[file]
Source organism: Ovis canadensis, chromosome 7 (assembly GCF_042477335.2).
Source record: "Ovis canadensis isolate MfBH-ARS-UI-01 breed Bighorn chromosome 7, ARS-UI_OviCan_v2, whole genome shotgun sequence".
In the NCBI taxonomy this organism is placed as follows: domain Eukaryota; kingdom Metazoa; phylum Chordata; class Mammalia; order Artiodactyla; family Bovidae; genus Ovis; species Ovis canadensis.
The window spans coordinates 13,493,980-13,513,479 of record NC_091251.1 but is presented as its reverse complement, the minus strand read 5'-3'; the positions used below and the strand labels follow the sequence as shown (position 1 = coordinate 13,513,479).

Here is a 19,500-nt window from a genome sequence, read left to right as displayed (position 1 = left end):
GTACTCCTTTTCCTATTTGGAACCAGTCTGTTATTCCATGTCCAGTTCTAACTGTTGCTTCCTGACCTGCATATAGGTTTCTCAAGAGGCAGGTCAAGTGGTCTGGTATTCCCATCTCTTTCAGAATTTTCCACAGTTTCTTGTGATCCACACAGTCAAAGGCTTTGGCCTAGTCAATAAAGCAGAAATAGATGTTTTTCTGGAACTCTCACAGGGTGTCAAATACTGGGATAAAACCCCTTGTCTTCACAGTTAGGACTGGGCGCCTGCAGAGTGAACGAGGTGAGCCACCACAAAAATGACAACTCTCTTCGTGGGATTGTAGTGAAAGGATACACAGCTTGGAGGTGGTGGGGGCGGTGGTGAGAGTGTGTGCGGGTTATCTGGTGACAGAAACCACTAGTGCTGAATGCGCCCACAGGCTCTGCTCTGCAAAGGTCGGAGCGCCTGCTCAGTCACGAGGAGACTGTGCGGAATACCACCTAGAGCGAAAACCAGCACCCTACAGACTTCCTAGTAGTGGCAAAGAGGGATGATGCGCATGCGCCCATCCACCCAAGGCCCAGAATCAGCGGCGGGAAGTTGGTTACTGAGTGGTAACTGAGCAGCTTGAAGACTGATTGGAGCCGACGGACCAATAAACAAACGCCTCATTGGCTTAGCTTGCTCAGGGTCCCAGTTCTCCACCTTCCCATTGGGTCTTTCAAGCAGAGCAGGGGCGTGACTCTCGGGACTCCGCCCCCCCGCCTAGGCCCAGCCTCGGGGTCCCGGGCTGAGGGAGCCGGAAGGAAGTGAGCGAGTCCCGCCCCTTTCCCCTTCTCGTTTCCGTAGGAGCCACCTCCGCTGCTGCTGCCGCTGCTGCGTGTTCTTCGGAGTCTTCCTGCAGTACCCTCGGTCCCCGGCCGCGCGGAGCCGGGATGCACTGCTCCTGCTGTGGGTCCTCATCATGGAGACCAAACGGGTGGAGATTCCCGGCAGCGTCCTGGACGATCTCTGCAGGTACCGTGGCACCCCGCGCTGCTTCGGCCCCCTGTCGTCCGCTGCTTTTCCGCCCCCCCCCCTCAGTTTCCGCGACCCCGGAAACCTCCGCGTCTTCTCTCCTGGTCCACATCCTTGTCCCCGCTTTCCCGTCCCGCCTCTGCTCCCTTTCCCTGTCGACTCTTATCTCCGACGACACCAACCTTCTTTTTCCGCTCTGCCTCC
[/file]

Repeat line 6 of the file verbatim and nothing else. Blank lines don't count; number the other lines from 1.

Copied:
GTACTCCTTTTCCTATTTGGAACCAGTCTGTTATTCCATGTCCAGTTCTAACTGTTGCTTCCTGACCTGCATATAGGTTTCTCAAGAGGCAGGTCAAGTGGTCTGGTATTCCCATCTCTTTCAGAATTTTCCACAGTTTCTTGTGATCCACACAGTCAAAGGCTTTGGCCTAGTCAATAAAGCAGAAATAGATGTTTTTCTGGAACTCTCACAGGGTGTCAAATACTGGGATAAAACCCCTTGTCTTCACAGTTAGGACTGGGCGCCTGCAGAGTGAACGAGGTGAGCCACCACAAAAATGACAACTCTCTTCGTGGGATTGTAGTGAAAGGATACACAGCTTGGAGGTGGTGGGGGCGGTGGTGAGAGTGTGTGCGGGTTATCTGGTGACAGAAACCACTAGTGCTGAATGCGCCCACAGGCTCTGCTCTGCAAAGGTCGGAGCGCCTGCTCAGTCACGAGGAGACTGTGCGGAATACCACCTAGAGCGAAAACCAGCACCCTACAGACTTCCTAGTAGTGGCAAAGAGGGATGATGCGCATGCGCCCATCCACCCAAGGCCCAGAATCAGCGGCGGGAAGTTGGTTACTGAGTGGTAACTGAGCAGCTTGAAGACTGATTGGAGCCGACGGACCAATAAACAAACGCCTCATTGGCTTAGCTTGCTCAGGGTCCCAGTTCTCCACCTTCCCATTGGGTCTTTCAAGCAGAGCAGGGGCGTGACTCTCGGGACTCCGCCCCCCCGCCTAGGCCCAGCCTCGGGGTCCCGGGCTGAGGGAGCCGGAAGGAAGTGAGCGAGTCCCGCCCCTTTCCCCTTCTCGTTTCCGTAGGAGCCACCTCCGCTGCTGCTGCCGCTGCTGCGTGTTCTTCGGAGTCTTCCTGCAGTACCCTCGGTCCCCGGCCGCGCGGAGCCGGGATGCACTGCTCCTGCTGTGGGTCCTCATCATGGAGACCAAACGGGTGGAGATTCCCGGCAGCGTCCTGGACGATCTCTGCAGGTACCGTGGCACCCCGCGCTGCTTCGGCCCCCTGTCGTCCGCTGCTTTTCCGCCCCCCCCCCTCAGTTTCCGCGACCCCGGAAACCTCCGCGTCTTCTCTCCTGGTCCACATCCTTGTCCCCGCTTTCCCGTCCCGCCTCTGCTCCCTTTCCCTGTCGACTCTTATCTCCGACGACACCAACCTTCTTTTTCCGCTCTGCCTCC